Lured into populist rhetoric, bewitched by political pageantry, and robbed through hardcore electoral maneuverings, the Liberian people missed out on yet another chance in 2017 to choose REAL CHANGE over FALSE HOPE. It seems like they are gradually waking up from the scars of fantasy and ecstasy. As though the Liberian people were spellbound or entrapped into enchantment, they made a risky choice to have experimented with a clueless and extravagant footballer who has zero knowledge in governance, leadership and diplomacy. The election of ex-Soccer Star George Weah has proven to be an “experimento peligroso” (a dangerous experiment). Such abysmal gamble has now landed Liberia and Liberians into national catastrophe. The future remains opaque as uncertainties loom.
On Friday, December 20, 2019, President George M. Weah had yet another opportunity to rekindle lost hope, renew public confidence, and prove his critics wrong especially ahead of a popular protest on December 30, 2019. In his first ever radio call-in talk-show with Liberians, President Weah seemed to have provoked public discontent by ejecting a baggage of subterfuges and tantrums. Instead of elevating sound policy prescriptions which offer sustained and concrete remedies or solutions to Liberia’s prevailing tragedy, CDC Political Leader rambled in solecism and sophism for almost an hour during his incoherent interview.
After President Weah’s interview, Liberia still remains beyond stress level as hopelessness soars due to increasing hardship. His message on December 20, 2019 gave “Zero Hope” and “Zero Assurance” for a better future. His poor performance has further impugned Liberia’s reputation both locally and internationally. What really did Liberians get from his interview? The President’s interview was never solution-based, policy-driven, and vision-oriented. As usual, he was on yet another spree to lash out at opposition figures and shift blame on his predecessor for handing over a “broken economy”. With little or no hope renewed, Liberians remain wanderers and beggars in their own country as a result of governance breakdown and ‘zero vision’ under CDC. The problem of Liberia seems far bigger than President Weah and his confidants.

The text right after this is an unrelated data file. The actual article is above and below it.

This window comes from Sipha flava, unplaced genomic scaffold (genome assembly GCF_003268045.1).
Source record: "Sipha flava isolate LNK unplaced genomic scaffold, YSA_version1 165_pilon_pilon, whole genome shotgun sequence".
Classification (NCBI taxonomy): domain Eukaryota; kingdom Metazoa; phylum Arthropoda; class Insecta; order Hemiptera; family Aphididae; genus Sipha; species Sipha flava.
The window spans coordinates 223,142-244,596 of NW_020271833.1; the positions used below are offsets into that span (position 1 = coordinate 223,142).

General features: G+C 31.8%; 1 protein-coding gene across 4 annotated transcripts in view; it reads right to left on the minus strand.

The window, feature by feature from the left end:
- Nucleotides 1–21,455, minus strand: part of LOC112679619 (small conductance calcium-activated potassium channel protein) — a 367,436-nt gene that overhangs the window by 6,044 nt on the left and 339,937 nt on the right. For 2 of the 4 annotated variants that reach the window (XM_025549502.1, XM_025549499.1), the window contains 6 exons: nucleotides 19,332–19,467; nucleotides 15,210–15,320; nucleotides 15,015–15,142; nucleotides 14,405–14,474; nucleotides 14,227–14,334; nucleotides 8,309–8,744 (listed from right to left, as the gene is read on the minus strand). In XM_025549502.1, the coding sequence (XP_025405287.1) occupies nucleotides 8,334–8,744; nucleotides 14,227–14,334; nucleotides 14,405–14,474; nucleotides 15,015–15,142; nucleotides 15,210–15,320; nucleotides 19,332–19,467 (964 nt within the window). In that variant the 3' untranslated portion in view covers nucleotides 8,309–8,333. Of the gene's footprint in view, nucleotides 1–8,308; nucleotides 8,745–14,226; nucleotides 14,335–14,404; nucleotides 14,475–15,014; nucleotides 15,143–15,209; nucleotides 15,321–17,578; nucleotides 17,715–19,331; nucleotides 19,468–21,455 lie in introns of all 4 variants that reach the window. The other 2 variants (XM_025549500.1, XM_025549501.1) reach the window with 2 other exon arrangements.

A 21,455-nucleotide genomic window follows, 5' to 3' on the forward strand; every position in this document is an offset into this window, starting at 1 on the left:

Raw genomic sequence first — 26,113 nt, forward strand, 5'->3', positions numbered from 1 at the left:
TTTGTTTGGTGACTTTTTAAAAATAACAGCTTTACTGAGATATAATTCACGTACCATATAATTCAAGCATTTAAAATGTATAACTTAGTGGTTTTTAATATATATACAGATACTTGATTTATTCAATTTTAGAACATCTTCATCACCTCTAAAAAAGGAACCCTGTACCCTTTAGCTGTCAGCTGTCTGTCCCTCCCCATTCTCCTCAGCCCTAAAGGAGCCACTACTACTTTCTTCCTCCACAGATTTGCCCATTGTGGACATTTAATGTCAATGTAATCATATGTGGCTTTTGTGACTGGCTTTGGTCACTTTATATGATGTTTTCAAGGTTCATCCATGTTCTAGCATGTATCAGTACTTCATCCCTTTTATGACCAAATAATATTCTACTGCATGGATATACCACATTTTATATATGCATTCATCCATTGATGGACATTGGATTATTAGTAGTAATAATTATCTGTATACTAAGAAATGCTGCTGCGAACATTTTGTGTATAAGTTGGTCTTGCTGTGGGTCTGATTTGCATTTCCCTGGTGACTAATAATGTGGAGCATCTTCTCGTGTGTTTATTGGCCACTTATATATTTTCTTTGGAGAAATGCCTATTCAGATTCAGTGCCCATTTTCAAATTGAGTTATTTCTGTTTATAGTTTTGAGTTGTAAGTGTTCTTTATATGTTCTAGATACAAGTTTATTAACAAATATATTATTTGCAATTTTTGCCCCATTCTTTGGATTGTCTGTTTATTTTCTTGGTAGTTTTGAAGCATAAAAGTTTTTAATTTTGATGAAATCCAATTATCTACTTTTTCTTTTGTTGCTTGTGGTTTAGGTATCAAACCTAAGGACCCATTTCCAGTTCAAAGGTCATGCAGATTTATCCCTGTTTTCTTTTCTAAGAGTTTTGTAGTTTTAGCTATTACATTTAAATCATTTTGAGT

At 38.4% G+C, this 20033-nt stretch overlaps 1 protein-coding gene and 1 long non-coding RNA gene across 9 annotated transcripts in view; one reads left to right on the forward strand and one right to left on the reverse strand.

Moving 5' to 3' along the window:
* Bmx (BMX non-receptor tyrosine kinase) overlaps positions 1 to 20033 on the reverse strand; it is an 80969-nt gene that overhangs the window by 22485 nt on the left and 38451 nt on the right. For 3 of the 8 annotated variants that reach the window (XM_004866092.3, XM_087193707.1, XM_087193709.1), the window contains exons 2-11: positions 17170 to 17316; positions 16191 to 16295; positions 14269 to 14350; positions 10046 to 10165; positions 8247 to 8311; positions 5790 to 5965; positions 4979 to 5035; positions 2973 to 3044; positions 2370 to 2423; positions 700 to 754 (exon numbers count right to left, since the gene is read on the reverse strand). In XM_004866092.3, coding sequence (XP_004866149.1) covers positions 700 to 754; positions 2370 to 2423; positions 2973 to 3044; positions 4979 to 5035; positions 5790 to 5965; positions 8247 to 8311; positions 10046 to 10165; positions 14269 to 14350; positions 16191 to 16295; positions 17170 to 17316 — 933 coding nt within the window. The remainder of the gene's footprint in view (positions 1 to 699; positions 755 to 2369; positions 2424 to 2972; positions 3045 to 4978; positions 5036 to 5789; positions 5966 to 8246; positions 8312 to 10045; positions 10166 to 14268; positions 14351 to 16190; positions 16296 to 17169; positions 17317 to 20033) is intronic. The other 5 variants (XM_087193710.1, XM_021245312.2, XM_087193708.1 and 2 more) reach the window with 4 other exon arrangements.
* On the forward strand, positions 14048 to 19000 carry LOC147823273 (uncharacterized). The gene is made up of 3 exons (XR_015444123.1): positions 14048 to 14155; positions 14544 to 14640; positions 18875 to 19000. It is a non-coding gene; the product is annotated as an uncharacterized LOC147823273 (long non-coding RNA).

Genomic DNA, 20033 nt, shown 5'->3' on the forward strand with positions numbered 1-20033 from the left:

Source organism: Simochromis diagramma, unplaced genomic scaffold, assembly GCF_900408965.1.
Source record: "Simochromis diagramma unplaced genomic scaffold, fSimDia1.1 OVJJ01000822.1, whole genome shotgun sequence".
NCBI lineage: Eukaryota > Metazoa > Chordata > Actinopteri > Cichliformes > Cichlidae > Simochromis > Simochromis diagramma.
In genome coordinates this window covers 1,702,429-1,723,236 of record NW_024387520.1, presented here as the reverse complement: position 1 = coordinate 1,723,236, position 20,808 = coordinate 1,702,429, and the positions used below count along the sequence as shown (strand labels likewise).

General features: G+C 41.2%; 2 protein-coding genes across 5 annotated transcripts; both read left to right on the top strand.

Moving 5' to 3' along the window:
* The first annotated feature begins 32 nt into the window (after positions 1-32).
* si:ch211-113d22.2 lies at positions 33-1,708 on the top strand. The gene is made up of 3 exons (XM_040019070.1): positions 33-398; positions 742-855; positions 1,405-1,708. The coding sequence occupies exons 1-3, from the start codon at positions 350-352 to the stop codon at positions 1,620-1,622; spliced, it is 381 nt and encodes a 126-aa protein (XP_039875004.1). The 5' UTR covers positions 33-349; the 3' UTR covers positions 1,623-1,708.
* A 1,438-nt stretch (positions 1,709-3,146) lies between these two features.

Both abroad and at home, President George Forky Klon Jlaleh Gbekugbeh Tarpeh Manneh Oppong Weah has abused a number of popular platforms and golden opportunities to deliver a strong message of hope, revival and resilience amidst a collapsing Republic under his reign. Like President Weah failed for the second time in roll to fully maximize the World Stage at this year’s UN General Assembly, he has also failed at home to reawaken his nation and people from slumber. This has become a routine. What a faux pas indeed! As Africa’s oldest Republic undergoes its toughest economic period, coupled with rising political crises, no real answer(s) has/have been prescribed or derived by the Weah’s hegemony to cure prevailing woes. His latest interview was too far from the REAL ANSWER(S).
Hence, this antithesis, which is my first analysis from exile, is primarily intended to unpack a number of contradictions and/or debris of Weah’s incoherent interview into four (4) fundamentally parameters, namely:
- Faux Pas (Blunder)
- Fairy-tale (Spider Story)
- Farce (Mockery or Comedy)
- Fantasy (Impossible Imagination)
The interview of President George M. Weah fits in these parameters so well. It was just an unarguable reflection of blunder, spider story, comedy, and imagination. Till now, the nation and its people remain bewildered and downcast by this interview. It is safe to conclude that the CDC is an emblem of Fake Change and False Hope. The byproducts of Weah’s Presidency and the CDC-led government are increased poverty, misery, obscurity, and ignominy. The Republic is truly in the state of trance and the new ruling class has lost its way.